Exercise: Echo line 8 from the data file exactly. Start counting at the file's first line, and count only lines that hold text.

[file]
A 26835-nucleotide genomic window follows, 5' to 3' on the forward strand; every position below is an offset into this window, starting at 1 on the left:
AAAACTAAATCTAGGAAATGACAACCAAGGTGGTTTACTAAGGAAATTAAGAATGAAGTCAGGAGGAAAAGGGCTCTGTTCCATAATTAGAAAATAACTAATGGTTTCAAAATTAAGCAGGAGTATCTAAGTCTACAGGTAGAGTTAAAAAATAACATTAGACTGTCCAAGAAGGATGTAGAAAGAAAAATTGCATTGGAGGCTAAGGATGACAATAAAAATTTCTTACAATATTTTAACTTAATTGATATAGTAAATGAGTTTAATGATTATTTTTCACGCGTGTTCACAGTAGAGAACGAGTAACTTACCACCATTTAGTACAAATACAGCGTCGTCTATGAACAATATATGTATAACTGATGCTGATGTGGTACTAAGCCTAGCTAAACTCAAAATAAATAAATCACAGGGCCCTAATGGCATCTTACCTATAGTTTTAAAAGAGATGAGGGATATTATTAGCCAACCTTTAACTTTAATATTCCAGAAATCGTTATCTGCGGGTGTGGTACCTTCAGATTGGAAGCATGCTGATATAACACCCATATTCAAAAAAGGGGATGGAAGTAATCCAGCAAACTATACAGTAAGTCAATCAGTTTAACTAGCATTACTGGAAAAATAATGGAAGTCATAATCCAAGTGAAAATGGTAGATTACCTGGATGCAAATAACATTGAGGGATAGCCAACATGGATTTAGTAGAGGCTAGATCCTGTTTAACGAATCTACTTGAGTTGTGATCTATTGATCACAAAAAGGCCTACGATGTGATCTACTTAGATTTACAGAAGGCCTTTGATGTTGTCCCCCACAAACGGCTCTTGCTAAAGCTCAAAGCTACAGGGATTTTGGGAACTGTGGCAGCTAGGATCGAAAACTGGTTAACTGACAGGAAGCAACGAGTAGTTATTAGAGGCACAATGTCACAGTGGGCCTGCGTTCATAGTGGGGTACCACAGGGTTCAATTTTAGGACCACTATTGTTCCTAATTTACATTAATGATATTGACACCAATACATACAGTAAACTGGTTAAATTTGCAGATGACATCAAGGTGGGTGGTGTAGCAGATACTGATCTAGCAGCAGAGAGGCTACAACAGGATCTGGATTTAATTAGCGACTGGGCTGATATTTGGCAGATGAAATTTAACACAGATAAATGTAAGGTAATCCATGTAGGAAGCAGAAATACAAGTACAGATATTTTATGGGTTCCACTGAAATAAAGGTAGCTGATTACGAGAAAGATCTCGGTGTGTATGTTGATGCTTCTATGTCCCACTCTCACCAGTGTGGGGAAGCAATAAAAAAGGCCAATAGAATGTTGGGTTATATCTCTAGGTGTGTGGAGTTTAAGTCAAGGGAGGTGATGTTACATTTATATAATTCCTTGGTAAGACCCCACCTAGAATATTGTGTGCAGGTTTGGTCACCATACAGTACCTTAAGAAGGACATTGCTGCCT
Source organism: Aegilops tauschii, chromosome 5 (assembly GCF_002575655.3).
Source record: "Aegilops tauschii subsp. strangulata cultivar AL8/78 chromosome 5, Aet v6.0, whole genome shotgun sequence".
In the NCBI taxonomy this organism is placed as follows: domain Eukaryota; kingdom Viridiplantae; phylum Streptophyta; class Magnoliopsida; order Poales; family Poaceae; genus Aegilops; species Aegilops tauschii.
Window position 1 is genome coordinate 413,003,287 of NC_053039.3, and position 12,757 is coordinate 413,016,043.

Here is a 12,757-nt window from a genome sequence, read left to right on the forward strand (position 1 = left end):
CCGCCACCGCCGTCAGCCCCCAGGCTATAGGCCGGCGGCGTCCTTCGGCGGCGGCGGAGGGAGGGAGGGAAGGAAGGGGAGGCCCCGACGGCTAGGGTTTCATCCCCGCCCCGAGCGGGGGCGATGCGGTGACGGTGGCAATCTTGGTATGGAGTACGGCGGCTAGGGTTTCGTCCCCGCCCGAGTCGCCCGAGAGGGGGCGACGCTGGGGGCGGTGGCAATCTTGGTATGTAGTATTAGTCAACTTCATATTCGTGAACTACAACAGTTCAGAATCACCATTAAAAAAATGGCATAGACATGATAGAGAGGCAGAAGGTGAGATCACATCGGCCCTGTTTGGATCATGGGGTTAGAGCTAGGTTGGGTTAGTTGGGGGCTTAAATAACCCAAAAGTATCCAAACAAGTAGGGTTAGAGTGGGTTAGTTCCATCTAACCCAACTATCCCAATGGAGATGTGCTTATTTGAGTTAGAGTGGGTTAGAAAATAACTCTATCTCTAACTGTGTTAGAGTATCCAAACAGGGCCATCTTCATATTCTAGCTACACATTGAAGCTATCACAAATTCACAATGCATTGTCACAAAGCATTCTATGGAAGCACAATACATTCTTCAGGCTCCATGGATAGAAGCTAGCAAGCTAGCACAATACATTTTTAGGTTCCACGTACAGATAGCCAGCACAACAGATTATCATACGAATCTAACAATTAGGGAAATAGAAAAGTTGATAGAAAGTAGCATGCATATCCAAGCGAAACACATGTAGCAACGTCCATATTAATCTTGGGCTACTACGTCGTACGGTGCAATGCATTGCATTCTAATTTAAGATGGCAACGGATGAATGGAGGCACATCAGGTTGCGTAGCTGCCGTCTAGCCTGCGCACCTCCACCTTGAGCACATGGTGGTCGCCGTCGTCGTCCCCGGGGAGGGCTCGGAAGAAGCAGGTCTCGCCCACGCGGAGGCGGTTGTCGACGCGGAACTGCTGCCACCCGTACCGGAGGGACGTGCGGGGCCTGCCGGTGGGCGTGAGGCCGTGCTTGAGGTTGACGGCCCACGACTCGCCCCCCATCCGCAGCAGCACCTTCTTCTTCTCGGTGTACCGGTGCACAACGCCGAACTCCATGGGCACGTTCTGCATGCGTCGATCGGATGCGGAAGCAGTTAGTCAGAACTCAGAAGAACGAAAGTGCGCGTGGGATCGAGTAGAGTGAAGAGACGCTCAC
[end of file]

CCGCCACCGCCGTCAGCCCCCAGGCTATAGGCCGGCGGCGTCCTTCGGCGGCGGCGGAGGGAGGGAGGGAAGGAAGGGGAGGCCCCGACGGCTAGGGTTTCATCCCCGCCCCGAGCGGGGGCGATGCGGTGACGGTGGCAATCTTGGTATGGAGTACGGCGGCTAGGGTTTCGTCCCCGCCCGAGTCGCCCGAGAGGGGGCGACGCTGGGGGCGGTGGCAATCTTGGTATGTAGTATTAGTCAACTTCATATTCGTGAACTACAACAGTTCAGAATCACCATTAAAAAAATGGCATAGACATGATAGAGAGGCAGAAGGTGAGATCACATCGGCCCTGTTTGGATCATGGGGTTAGAGCTAGGTTGGGTTAGTTGGGGGCTTAAATAACCCAAAAGTATCCAAACAAGTAGGGTTAGAGTGGGTTAGTTCCATCTAACCCAACTATCCCAATGGAGATGTGCTTATTTGAGTTAGAGTGGGTTAGAAAATAACTCTATCTCTAACTGTGTTAGAGTATCCAAACAGGGCCATCTTCATATTCTAGCTACACATTGAAGCTATCACAAATTCACAATGCATTGTCACAAAGCATTCTATGGAAGCACAATACATTCTTCAGGCTCCATGGATAGAAGCTAGCAAGCTAGCACAATACATTTTTAGGTTCCACGTACAGATAGCCAGCACAACAGATTATCATACGAATCTAACAATTAGGGAAATAGAAAAGTTGATAGAAAGTAGCATGCATATCCAAGCGAAACACATGTAGCAACGTCCATATTAATCTTGGGCTACTACGTCGTACGGTGCAATGCATTGCATTCTAATTTAAGATGGCAACGGATGAATGGAGGCACATCAGGTTGCGTAGCTGCCGTCTAGCCTGCGCACCTCCACCTTGAGCACATGGTGGTCGCCGTCGTCGTCCCCGGGGAGGGCTCGGAAGAAGCAGGTCTCGCCCACGCGGAGGCGGTTGTCGACGCGGAACTGCTGCCACCCGTACCGGAGGGACGTGCGGGGCCTGCCGGTGGGCGTGAGGCCGTGCTTGAGGTTGACGGCCCACGACTCGCCCCCCATCCGCAGCAGCACCTTCTTCTTCTCGGTGTACCGGTGCACAACGCCGAACTCCATGGGCACGTTCTGCATGCGTCGATCGGATGCGGAAGCAGTTAGTCAGAACTCAGAAGAACGAAAGTGCGCGTGGGATCGAGTAGAGTGAAGAGACGCTCAC